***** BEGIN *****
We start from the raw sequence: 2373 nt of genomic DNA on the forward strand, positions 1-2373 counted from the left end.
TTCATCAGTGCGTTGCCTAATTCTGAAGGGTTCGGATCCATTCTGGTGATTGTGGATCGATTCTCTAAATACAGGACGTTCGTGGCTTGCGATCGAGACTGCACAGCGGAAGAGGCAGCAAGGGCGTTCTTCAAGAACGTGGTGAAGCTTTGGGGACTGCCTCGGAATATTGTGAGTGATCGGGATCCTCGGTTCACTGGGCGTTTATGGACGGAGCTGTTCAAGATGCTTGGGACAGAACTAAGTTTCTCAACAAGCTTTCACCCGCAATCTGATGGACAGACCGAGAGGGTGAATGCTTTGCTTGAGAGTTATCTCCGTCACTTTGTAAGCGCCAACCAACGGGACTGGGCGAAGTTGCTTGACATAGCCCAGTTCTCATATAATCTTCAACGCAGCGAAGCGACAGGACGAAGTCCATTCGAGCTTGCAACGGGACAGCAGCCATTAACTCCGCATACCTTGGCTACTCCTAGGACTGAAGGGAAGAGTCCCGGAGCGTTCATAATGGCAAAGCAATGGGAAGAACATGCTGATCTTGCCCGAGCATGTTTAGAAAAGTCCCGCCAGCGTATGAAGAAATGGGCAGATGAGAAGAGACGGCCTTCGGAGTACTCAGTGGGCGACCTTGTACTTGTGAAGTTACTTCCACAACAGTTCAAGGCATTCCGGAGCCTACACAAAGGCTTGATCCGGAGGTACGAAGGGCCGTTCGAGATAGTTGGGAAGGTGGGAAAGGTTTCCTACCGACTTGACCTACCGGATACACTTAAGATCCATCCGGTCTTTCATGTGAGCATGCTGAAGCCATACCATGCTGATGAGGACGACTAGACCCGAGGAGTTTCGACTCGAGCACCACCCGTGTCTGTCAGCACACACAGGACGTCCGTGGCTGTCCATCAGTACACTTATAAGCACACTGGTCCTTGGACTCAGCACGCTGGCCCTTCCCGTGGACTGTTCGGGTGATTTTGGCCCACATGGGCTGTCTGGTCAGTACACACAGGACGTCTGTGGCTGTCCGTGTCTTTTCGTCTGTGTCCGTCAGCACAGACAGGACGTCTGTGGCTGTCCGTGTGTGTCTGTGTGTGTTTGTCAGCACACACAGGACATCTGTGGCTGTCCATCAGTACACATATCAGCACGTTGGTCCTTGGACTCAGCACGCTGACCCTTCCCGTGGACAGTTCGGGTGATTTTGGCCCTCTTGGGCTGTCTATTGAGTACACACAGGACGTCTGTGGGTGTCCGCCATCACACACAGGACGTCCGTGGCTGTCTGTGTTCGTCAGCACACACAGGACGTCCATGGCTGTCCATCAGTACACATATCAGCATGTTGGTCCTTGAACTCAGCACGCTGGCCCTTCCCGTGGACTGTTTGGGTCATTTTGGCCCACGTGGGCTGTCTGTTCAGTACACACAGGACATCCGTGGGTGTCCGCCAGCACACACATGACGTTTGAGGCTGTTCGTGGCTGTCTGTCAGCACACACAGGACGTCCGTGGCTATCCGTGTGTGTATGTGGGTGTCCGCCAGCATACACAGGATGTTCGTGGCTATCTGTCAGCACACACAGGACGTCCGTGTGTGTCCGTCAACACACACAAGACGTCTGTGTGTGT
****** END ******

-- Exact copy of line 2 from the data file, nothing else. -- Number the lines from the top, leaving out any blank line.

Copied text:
TTCATCAGTGCGTTGCCTAATTCTGAAGGGTTCGGATCCATTCTGGTGATTGTGGATCGATTCTCTAAATACAGGACGTTCGTGGCTTGCGATCGAGACTGCACAGCGGAAGAGGCAGCAAGGGCGTTCTTCAAGAACGTGGTGAAGCTTTGGGGACTGCCTCGGAATATTGTGAGTGATCGGGATCCTCGGTTCACTGGGCGTTTATGGACGGAGCTGTTCAAGATGCTTGGGACAGAACTAAGTTTCTCAACAAGCTTTCACCCGCAATCTGATGGACAGACCGAGAGGGTGAATGCTTTGCTTGAGAGTTATCTCCGTCACTTTGTAAGCGCCAACCAACGGGACTGGGCGAAGTTGCTTGACATAGCCCAGTTCTCATATAATCTTCAACGCAGCGAAGCGACAGGACGAAGTCCATTCGAGCTTGCAACGGGACAGCAGCCATTAACTCCGCATACCTTGGCTACTCCTAGGACTGAAGGGAAGAGTCCCGGAGCGTTCATAATGGCAAAGCAATGGGAAGAACATGCTGATCTTGCCCGAGCATGTTTAGAAAAGTCCCGCCAGCGTATGAAGAAATGGGCAGATGAGAAGAGACGGCCTTCGGAGTACTCAGTGGGCGACCTTGTACTTGTGAAGTTACTTCCACAACAGTTCAAGGCATTCCGGAGCCTACACAAAGGCTTGATCCGGAGGTACGAAGGGCCGTTCGAGATAGTTGGGAAGGTGGGAAAGGTTTCCTACCGACTTGACCTACCGGATACACTTAAGATCCATCCGGTCTTTCATGTGAGCATGCTGAAGCCATACCATGCTGATGAGGACGACTAGACCCGAGGAGTTTCGACTCGAGCACCACCCGTGTCTGTCAGCACACACAGGACGTCCGTGGCTGTCCATCAGTACACTTATAAGCACACTGGTCCTTGGACTCAGCACGCTGGCCCTTCCCGTGGACTGTTCGGGTGATTTTGGCCCACATGGGCTGTCTGGTCAGTACACACAGGACGTCTGTGGCTGTCCGTGTCTTTTCGTCTGTGTCCGTCAGCACAGACAGGACGTCTGTGGCTGTCCGTGTGTGTCTGTGTGTGTTTGTCAGCACACACAGGACATCTGTGGCTGTCCATCAGTACACATATCAGCACGTTGGTCCTTGGACTCAGCACGCTGACCCTTCCCGTGGACAGTTCGGGTGATTTTGGCCCTCTTGGGCTGTCTATTGAGTACACACAGGACGTCTGTGGGTGTCCGCCATCACACACAGGACGTCCGTGGCTGTCTGTGTTCGTCAGCACACACAGGACGTCCATGGCTGTCCATCAGTACACATATCAGCATGTTGGTCCTTGAACTCAGCACGCTGGCCCTTCCCGTGGACTGTTTGGGTCATTTTGGCCCACGTGGGCTGTCTGTTCAGTACACACAGGACATCCGTGGGTGTCCGCCAGCACACACATGACGTTTGAGGCTGTTCGTGGCTGTCTGTCAGCACACACAGGACGTCCGTGGCTATCCGTGTGTGTATGTGGGTGTCCGCCAGCATACACAGGATGTTCGTGGCTATCTGTCAGCACACACAGGACGTCCGTGTGTGTCCGTCAACACACACAAGACGTCTGTGTGTGT